Forensic Issues (Anti-infectives)
■■ Poisoning resulting from pharmaceutical preparations is usually accidental in nature arising out of therapeutic overdose, allergic reactions, or inadvertent ingestion (mistaken identity, paediatric poisoning, etc.). The usual culprits include analgesic-antipyretics, NSAIDs, benzodiazepines, sedative-hypnotics, antidepressants, and anticonvulsants.
■■ Poisoning from anti-infective drugs is relatively uncommon, though adverse (side) effects especially at high therapeutic doses frequently occur, which is all the more likely if the duration of therapy is prolonged. However as the incidence of poisoning relentlessly rises in India, the agents employed for deliberate self-ingestion have undergone a subtle but definite change over a period of time. While chemicals and plant products were overwhelmingly common in the past, today pharmaceutical preparations are making significant inroads.
■■ But though this may be true, the contribution of anti-infective drugs to this grim scenario still remains negligible as demonstrated by studies in which therapeutic drugs accounted for upto 20 to 30 % of suicidal poisoning, andyet anti-infective preparations hardly figured in the list of culprits. That is of course no reason to be complacent since these drugs are so frequently prescribed, and there-fore the incidence of accidental overdose is probably not insignificant inspite of a paucity of studies substantiating this assumption.
■■ In Western countries with advanced economies and rela-tively sophisticated medical services, suicidal poisoning with pharmaceutical preparations has always been more common than toxic agents. This is due to easy acces-sibility, since these drugs are either obtainable from a doctor on prescription, or on demand across the counter of a pharmacy.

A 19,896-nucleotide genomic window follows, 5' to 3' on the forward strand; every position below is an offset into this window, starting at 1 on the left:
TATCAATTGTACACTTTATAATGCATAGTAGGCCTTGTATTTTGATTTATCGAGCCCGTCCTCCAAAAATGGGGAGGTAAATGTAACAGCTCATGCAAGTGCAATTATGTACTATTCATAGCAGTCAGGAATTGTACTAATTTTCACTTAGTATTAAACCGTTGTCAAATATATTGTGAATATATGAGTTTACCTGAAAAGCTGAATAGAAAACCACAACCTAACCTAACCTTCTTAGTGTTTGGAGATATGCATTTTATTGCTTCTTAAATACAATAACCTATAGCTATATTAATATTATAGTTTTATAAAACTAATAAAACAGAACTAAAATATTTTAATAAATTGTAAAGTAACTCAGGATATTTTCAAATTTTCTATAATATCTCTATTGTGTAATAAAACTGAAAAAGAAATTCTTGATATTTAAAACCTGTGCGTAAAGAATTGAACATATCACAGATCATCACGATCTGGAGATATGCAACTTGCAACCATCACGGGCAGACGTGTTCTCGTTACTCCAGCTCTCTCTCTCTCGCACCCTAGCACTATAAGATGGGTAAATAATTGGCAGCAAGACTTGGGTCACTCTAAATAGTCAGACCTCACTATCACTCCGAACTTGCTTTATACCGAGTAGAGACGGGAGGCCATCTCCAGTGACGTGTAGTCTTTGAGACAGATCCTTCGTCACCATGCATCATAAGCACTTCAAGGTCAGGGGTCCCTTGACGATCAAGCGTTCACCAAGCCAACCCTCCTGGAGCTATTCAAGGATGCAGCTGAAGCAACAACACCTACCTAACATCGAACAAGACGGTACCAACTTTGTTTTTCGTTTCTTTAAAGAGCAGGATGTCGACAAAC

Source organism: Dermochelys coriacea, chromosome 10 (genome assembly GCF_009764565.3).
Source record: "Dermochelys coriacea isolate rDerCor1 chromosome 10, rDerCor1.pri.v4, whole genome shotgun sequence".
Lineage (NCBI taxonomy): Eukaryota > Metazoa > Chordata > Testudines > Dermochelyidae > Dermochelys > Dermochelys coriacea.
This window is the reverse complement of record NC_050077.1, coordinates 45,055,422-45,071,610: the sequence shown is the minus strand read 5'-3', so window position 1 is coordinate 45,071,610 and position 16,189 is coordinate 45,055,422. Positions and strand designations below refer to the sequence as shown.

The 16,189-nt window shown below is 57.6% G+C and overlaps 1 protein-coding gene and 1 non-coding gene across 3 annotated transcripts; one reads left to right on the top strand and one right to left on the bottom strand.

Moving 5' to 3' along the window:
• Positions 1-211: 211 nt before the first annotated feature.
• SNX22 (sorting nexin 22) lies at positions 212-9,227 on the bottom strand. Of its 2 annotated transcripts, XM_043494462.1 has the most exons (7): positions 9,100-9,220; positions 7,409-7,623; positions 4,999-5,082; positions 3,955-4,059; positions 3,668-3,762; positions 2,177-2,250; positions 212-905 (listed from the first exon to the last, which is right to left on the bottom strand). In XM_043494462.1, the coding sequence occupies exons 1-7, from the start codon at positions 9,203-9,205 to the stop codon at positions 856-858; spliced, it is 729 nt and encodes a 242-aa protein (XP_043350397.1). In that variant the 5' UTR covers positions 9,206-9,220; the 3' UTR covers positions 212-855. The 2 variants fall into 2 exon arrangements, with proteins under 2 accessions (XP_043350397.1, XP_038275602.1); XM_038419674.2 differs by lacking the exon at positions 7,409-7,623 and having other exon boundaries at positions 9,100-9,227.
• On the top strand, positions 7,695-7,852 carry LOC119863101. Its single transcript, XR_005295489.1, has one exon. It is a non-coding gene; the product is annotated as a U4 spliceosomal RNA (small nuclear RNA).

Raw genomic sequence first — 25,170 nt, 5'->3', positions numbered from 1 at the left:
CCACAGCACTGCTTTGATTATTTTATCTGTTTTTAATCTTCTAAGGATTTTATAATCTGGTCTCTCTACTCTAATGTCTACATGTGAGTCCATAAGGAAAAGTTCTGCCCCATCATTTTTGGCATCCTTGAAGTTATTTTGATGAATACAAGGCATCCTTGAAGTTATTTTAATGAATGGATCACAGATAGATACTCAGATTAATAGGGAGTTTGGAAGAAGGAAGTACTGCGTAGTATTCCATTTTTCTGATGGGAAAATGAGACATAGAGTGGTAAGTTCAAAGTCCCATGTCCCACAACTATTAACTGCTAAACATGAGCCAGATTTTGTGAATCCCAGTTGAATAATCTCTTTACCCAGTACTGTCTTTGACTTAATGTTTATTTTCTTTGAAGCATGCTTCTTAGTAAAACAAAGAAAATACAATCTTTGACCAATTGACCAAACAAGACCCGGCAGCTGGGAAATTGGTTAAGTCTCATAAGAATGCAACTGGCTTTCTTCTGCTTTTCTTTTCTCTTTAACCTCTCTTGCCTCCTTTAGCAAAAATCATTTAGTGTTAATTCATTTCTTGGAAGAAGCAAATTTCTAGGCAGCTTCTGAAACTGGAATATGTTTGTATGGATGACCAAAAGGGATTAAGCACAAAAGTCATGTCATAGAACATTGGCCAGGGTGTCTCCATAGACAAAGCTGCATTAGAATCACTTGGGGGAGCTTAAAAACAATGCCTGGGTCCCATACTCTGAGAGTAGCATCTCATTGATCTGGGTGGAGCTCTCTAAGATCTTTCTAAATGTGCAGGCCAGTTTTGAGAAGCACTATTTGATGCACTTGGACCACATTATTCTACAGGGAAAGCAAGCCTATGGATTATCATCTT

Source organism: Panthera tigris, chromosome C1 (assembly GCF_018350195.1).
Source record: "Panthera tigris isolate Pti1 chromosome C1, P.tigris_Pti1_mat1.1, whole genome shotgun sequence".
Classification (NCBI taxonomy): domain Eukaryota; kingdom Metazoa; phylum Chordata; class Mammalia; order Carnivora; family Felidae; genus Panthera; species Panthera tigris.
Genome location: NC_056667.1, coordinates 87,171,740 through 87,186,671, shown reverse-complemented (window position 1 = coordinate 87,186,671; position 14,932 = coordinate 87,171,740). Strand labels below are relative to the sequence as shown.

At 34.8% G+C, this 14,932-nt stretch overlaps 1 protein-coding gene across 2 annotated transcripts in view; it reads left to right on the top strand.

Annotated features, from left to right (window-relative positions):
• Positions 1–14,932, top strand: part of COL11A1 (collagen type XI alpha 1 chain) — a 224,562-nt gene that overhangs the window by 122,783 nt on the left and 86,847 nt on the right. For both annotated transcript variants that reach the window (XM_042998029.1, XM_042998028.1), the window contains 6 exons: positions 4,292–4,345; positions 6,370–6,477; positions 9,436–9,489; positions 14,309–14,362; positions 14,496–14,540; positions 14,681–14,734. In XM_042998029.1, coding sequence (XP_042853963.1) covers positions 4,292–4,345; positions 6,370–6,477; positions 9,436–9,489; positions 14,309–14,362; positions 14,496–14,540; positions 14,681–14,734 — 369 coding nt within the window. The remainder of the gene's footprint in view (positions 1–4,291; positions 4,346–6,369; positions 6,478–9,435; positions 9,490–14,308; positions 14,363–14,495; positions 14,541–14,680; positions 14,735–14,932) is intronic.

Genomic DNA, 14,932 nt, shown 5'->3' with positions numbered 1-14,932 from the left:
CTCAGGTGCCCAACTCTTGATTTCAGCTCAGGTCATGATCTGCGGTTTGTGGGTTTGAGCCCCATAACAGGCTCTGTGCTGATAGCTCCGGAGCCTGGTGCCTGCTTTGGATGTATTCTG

■■ In the Indian context, the following examples represent some common situations producing anti-infective drug morbidity and mortality:
o Idiosyncratic reactions to drugs, e.g. quinine. Allergic reactions including anaphylaxis, e.g. penicil-lins.
o G6PD deficiency in some individuals which can predis-pose to toxicity even with therapeutic doses of some drugs, e.g. primaquine, dapsone.
o Inadvertent intake of alcohol along with incompatible anti-infectives, e.g. metronidazole, cephalosporines, griseofulvin, etc. However, well controlled studies have not substantiated this disulfiram-like reaction with regard to metronidazole and alcohol. The likelihood of this drug interaction is not considered clinically significant, since in some studies it has occurred with placebo. Several reports have anecdotally described deliberate abuse of the metronidazole-alcohol combi-nation to produce pleasurable CNS effects: a sudden onset or “rush” of excitement, giddiness, and flushing. Nausea was denied or reported as a transient effect by these subjects.
o Tetracycline ingestion (usually on the advice of quacks) by children and pregnant women, resulting in dental and skeletal problems.
o Ignorant patients ingesting outdated anti-infectives (especially tetracycline) which can cause renal prob-lems.
o Administration of chloramphenicol to neonates by quacks.
o Accidental paediatric poisoning involving attractively coloured or flavoured medicines.
o Use of quinine as abortifacient in rural areas. Chronic toxicity resulting from inadequately supervised treatment regimens involving the use of drugs such as INH,* dapsone, chloroquine, aminoglycosides, penicil-lins, macrolides, and streptomycin.
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